I was instantly interested in this paper as soon as I read the title. Though my experience with concurrent programming is limited, many of the bugs I encountered during that time were “Heisenbugs.” However, the last time I read about an interesting testing library that was based off of a research paper and Microsoft had created a version for its internal testing, Randoop, I was disappointed to find that the .NET code was not available.
Chess focuses on using only a few preemptions in a sequence but interleavening those preemptions in as many different places in the sequence. The tool also allows you to specify which areas to test more and which areas to run atomically.
I find it nice that the tool runs deterministically & that you can instantly get the last thread interleavening, though those are obvious features without which the tool wouldn’t be very useful. It’s also quite nice tht the tool doesn’t need a custom VM to be able to intercept calls.
Good old Lamport timestamps back from my distributed systems class. They sound like they give a good amount of flexibility to the scheduling algorithm by only requiring a partial ordering. It just has to focus on interleavening a few key events at the right times with respect to each other but not worry about absolute times.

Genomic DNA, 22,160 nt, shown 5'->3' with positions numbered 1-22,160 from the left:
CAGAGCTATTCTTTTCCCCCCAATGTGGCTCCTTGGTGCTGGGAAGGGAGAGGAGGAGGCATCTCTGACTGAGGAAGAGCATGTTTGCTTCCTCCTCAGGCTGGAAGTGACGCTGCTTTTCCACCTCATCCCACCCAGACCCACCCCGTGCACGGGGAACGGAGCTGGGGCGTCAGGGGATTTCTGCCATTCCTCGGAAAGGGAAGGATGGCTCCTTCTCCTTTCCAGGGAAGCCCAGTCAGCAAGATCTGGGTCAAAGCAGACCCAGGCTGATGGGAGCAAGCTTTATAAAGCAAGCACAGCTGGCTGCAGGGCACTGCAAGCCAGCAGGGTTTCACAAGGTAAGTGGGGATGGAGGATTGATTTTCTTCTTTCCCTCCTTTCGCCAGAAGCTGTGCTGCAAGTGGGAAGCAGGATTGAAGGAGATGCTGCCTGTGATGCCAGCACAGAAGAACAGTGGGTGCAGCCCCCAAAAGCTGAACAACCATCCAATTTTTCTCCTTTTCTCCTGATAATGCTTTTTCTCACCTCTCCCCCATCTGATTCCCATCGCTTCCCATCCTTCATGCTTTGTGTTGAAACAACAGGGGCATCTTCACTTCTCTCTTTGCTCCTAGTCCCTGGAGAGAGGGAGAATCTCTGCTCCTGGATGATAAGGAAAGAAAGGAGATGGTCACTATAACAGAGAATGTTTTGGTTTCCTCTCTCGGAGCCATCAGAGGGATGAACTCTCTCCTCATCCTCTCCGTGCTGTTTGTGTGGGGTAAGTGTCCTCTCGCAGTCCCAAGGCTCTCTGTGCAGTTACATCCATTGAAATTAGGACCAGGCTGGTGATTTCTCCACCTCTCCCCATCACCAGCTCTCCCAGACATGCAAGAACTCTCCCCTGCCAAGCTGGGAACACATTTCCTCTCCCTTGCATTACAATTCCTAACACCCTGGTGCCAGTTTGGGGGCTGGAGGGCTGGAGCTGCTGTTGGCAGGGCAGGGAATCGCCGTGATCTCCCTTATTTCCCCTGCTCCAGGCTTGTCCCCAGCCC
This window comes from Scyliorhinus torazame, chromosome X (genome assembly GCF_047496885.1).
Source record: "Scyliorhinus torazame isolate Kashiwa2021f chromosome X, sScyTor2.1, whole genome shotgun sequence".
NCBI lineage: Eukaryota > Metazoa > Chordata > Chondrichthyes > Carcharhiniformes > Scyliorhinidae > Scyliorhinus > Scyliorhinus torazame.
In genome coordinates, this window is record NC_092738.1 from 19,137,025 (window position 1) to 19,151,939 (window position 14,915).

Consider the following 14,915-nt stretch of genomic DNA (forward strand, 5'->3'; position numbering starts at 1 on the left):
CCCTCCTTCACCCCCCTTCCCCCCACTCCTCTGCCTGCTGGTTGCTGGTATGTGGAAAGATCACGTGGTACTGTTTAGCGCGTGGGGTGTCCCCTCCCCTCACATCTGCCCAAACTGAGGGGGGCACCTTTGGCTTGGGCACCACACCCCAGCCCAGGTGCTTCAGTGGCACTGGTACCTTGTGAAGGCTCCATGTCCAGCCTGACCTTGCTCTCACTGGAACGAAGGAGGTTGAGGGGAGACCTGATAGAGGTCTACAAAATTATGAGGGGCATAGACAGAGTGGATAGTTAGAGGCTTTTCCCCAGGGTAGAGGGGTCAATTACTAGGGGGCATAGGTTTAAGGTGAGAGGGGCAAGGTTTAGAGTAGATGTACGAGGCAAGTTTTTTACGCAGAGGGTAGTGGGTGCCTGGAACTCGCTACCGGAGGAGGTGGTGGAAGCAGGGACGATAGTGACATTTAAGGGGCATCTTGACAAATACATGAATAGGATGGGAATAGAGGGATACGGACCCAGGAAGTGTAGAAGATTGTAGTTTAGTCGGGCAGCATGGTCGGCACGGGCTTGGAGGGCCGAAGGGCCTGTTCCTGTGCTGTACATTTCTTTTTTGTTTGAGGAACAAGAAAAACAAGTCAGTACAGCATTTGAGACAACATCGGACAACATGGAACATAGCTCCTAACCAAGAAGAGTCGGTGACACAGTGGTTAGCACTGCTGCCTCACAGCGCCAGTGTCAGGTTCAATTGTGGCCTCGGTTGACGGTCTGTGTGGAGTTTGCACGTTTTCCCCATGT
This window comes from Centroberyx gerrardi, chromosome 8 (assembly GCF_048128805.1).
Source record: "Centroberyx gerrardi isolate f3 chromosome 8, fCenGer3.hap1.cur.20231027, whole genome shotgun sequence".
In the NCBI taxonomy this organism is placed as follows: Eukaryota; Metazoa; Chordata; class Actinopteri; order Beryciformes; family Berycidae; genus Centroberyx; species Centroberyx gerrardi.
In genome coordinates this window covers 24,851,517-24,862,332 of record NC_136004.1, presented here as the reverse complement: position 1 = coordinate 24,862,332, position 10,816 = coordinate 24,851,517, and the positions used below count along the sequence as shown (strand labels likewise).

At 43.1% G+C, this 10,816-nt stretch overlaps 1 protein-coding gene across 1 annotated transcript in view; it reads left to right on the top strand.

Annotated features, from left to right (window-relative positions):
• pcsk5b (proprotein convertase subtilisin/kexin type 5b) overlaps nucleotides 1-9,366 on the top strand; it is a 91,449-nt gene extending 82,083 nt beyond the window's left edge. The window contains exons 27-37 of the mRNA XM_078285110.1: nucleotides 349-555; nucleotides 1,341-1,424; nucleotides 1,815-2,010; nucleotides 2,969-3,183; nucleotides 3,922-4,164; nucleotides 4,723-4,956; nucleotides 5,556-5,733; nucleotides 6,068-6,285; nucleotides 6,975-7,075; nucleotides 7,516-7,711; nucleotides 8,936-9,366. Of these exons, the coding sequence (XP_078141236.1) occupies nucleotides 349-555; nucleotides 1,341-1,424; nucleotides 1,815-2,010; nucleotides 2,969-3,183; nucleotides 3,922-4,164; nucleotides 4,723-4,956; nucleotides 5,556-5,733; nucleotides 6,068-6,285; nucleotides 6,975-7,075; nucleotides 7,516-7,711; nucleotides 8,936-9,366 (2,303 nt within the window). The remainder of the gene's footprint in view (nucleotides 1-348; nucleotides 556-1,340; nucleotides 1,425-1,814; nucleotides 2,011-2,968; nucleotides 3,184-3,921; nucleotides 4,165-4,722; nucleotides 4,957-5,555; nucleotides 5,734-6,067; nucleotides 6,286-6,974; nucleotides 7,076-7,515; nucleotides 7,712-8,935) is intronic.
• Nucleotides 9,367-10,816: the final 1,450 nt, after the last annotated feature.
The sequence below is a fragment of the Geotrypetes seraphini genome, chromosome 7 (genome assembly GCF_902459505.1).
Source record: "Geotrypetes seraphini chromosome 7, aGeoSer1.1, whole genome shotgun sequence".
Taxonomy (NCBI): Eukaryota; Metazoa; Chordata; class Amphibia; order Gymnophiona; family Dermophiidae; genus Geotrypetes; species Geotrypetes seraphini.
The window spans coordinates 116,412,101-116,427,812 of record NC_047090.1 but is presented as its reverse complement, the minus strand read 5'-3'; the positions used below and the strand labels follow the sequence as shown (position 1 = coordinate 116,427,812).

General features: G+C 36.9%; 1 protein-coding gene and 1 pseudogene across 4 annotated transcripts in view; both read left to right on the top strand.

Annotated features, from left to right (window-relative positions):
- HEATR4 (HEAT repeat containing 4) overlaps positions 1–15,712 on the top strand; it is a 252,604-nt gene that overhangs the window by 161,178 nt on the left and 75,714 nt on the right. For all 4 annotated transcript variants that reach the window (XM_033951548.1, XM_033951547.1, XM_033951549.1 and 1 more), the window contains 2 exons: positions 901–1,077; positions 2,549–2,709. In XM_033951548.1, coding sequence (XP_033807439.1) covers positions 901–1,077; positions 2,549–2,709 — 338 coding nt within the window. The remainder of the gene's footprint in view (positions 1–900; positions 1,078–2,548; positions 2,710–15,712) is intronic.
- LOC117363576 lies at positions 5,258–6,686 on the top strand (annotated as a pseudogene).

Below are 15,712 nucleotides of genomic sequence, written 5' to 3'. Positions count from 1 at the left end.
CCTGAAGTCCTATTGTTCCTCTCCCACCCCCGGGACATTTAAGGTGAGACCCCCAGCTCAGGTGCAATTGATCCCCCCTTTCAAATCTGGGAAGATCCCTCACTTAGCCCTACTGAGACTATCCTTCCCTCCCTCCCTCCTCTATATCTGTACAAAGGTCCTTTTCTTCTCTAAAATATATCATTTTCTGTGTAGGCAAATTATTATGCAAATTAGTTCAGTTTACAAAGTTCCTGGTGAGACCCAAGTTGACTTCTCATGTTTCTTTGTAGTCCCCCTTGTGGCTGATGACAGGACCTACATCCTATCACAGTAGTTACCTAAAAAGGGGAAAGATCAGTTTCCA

Threadpool work items, async callbacks, timer callbacks
Chess just needs to know if a synchronization operation “isWrite,” writing to shared state, or “isRelease,” releasing other tasks that are blocked on a synchronization mechanism. “isWrite” causes edges to be created in the happens-before graph backwards to all previous nodes and forwards to all subsequent nodes. If the API that Chess has to work with can’t be well understood, program correctness will be maintained by setting both to true; only performance and efficiency will be affected.
Chess avoids blocking calls by wrapping them & using the “try” version instead, which does not block. The tool can then move that task off into the “disabled” queue until a release event occurs on that synchronization resource. This prevents Chess from being blocked.
One problem with Chess is that it can’t guarantee the “real-time” semantics of timers, but few programs correctness or control flow rely on the threads being scheduled and executed real-time.
Data races for non-synchronized shared memory must be put into the “happens-before” graph, too. Chess enforces that the threads run in a single-threaded fashion so that Chess can deterministically execute the program and capture replay info.
There are n to the (k to the c) power thread interleavenings with n threads and k atomic operations performed by each and c interleavenings performed with each run. Chess solves this explosion of the search space by: keeping c low, usually around two, and by keeping k low by ignoring system functions and base libraries. Chess has found that keeping c low but examining all possible interleavening give the small magnitude of c has had great success.
When running Chess in a test harness, things implemented by devs to randomize the program like a large number of threads and sleep calls need to be undone to allow Chess to thoroughly and deterministically search the interleaving space.